Bosses Day – Who are the best bosses who inspire their employees to throw them a party on Bosses Day? What makes a great boss?
Bosses Day is coming up and yesterday a woman called Wisconsinmade.com to order gourmet food for her bosses. She had just ordered on-line a large party basket and a large gift box of elk and buffalo summer sausage. Now she called back to add organic crackers to her order. I didn’t know all this party food was going to her bosses until we were finishing her order and she dictated her gift message, “To Shannon and Mark, You’re The Best!” from “Your Employees”.
So this is sweet, I cynically mused. This office is throwing an office party under the ruse of Bosses Day. How could any boss refuse a company party when the boss is the guest of honor? Crafty employees. I anticipated typing in the company’s credit card number to pay for all this gourmet food.
But I didn’t get a company credit card number. The credit card was a personal one. Then I realized that the woman ordering the gifts was 1000 miles away from the bosses. If the bosses threw a party for bosses day, she wasn’t going to be there. Were these other appreciative employees also 1000 miles away?
I began to wonder, who are Shannon and Mark, – these best bosses? They must be incredible people to inspire such warm feelings in the people who work for them. What makes these people the best bosses on Bosses Day? Keep reading.
Some people select side-dishes to serve at Thanksgiving based on taste and tradition. I have more stringent criteria. I’ll caste tradition aside if a vegetable side-dish meets the following standards:
- delicious flavor
- relatively simple to make
- won’t deteriorate in appearance or taste if it must wait for the rest of the food and family to be ready to eat
Additional criteria which improve a side-dish’s chances of being chosen, but won’t disqualify it if not met are:
- Uses colorful ingredients reminiscent of an autumn landscape
- Can be prepared ahead of time
With these criteria in mind, I prepared Wild Rice and Barley Pilaf in a test run for the Thanksgiving table. I found the recipe in the cookbook: Recipes for Sweetened Dried Cranberries.
I was looking for a rice dish because I wanted an alternative to Thanksgiving mashed potatoes. I know the kids love them, but I can’t help associating them with ready-mix concrete. I shovel them into my mouth. They plop down my throat. They land in my stomach and proceed to harden into a single, heavy-weighted mass. A belly full of mashed potatoes is like wearing concrete shoes on the inside. Don’t get me wrong – their flavor is terrific, but there must be something just as tasty but lighter in effect. That’s why I was looking to rice.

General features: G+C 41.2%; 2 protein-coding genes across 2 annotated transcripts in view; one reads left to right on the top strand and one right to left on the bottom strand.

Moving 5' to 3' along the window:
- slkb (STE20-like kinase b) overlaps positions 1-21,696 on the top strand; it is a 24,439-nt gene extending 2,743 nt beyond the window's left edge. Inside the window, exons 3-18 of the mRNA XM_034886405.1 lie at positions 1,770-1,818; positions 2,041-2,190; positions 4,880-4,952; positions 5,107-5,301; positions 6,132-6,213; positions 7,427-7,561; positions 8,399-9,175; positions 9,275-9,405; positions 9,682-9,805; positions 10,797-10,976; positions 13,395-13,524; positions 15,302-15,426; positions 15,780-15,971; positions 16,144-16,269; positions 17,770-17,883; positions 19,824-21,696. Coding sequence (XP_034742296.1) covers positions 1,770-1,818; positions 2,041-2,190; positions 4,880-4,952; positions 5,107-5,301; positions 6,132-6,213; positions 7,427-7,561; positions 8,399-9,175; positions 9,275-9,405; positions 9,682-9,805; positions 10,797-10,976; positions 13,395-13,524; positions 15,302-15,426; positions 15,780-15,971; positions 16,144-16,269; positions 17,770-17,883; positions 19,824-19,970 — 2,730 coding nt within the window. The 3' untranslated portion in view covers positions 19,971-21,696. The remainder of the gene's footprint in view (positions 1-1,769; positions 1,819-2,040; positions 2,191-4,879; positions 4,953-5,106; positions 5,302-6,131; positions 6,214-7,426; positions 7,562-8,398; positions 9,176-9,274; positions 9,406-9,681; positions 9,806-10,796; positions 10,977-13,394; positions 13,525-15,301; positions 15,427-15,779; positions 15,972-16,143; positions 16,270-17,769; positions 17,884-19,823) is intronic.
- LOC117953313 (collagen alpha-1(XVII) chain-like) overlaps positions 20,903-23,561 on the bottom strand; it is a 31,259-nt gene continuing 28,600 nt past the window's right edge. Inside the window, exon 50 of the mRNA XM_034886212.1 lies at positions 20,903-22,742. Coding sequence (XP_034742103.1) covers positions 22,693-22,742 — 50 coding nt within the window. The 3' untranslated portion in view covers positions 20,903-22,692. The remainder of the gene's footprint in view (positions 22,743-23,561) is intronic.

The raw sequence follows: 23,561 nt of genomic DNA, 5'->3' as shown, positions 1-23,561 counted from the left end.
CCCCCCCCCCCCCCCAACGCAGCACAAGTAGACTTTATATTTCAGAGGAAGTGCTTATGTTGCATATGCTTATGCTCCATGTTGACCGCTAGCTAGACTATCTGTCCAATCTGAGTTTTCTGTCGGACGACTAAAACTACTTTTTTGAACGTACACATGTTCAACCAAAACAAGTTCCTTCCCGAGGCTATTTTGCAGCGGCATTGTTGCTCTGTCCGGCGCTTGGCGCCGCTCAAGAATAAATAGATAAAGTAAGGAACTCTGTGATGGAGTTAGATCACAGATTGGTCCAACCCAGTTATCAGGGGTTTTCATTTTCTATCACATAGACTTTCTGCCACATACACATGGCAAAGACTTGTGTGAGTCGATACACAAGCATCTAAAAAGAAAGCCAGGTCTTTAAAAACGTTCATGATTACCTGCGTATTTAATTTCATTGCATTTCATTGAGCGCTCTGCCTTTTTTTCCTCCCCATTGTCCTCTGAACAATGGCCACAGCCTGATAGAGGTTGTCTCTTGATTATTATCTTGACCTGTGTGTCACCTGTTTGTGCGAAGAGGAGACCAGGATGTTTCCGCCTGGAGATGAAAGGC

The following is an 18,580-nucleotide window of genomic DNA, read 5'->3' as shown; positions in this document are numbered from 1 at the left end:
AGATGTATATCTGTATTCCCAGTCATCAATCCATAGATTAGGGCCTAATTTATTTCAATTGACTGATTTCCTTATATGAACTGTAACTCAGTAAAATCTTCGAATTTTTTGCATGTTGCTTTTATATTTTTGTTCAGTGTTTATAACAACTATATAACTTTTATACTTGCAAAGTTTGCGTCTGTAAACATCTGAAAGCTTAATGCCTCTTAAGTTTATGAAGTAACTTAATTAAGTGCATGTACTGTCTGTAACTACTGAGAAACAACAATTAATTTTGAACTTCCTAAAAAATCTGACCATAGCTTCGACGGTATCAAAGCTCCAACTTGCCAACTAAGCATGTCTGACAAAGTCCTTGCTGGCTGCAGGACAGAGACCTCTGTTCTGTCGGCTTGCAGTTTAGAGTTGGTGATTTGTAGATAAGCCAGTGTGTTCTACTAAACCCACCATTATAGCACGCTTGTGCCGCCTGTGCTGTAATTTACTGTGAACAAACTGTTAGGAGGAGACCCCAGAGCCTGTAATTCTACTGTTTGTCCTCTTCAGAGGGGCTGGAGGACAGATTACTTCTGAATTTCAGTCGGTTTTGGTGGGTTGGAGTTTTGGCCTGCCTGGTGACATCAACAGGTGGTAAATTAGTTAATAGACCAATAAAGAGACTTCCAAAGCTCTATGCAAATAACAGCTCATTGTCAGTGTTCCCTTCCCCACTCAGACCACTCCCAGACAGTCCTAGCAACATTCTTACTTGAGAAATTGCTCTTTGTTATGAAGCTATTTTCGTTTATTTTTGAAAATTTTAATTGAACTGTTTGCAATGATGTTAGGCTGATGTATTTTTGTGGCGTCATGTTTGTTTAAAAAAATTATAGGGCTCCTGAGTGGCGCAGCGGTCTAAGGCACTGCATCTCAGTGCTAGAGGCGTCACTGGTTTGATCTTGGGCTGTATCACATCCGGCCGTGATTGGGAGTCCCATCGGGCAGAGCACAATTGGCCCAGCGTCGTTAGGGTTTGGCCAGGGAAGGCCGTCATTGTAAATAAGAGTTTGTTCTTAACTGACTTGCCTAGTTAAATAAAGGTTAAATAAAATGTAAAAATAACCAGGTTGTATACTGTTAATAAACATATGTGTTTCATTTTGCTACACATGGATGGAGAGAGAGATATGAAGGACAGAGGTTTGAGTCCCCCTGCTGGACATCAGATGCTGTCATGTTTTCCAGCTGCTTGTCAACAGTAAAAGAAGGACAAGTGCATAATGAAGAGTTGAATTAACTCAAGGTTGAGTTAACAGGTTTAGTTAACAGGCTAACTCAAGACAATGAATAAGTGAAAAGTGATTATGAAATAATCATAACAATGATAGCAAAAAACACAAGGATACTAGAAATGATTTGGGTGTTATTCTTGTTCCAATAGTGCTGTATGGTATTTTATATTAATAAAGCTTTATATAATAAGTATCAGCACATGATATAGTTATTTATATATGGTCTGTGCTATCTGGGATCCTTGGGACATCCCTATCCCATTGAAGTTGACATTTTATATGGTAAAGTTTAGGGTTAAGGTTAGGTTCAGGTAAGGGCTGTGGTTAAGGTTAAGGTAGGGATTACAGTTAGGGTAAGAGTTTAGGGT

I knew that the mix of russet cranberries, brown raisins, charcoal-gray wild rice and cream-colored barley would give this side-dish an interesting and autumn-colored appearance. The pilaf would provide appealing contrast to white turkey.
Preparing the pilaf was extremely simple, – my kind of cooking. No, I didn’t simply open cans and combine their contents as I’ve written about in past posts. For this recipe, I opened packages. Here are the ingredients:
- 3/4 cup uncooked wild rice
- 3 cups chicken broth (I got Swanson’s chicken broth in the box)
- 1/2 cup pearl barley (I used medium grain)
- 1/4 cup sweetened dried cranberries
- 1/4 cup raisins
- 1 Tablespoon butter
- 1/3 cup sliced almonds, toasted
Then I followed the instructions:
Easter is now less than two weeks away and it has occurred to me that the 2 feet of snow in my backyard may not be melted in 13 days. So how am I going to make my size 7 1/2 boot tracks in the snow resemble those of a small rabbit’s? Even if I hopped, the tracks would look like Godzilla-bunny’s. And the children would have new nightmares for Easter. Can I hide the eggs and not leave any tracks? I doubt it. Should I just run around my yard willy-nilly leaving tracks everywhere the day before? Then the tracks would not appear out of place, nor lead to specific locations of the eggs. Ugh – the effort.
spiral sliced ham
I think I’ll switch to thinking about food and planning the Easter menu. Usually I serve a spiral ham. Nothing’s easier than a pre-glazed, pre-cut ham. And it’s really good, everybody in our house likes it. It looks elegant for company, and the left-overs are versatile enough to be used in sandwiches, casseroles, or soups.
But this year, I want something different. I remember a few years ago my mom served a crowned lamb. It had such a commanding presence on the table, was fabulously delicious and, most importantly to my mom, was very easy to prepare. We still talk about this meal. So my thoughts this Easter are heading in the lamb direction.
I’ve been looking through some gourmet cookbooks and found two lamb recipes that look awesome. The recipe for Rosemary Baked Rack of Lamb sounds relatively easy. The Leg of Lamb in Herb Sauce looks scrumptious, but would take a little more time in the kitchen. I’m going to give both recipes here, and continue vacillating over which to prepare.
For me, musing about food is easier than imitating wildlife. Who knows, I may get lucky, -it’ll rain instead of snow, and so we’ll let the Easter bunny come inside to hide the eggs.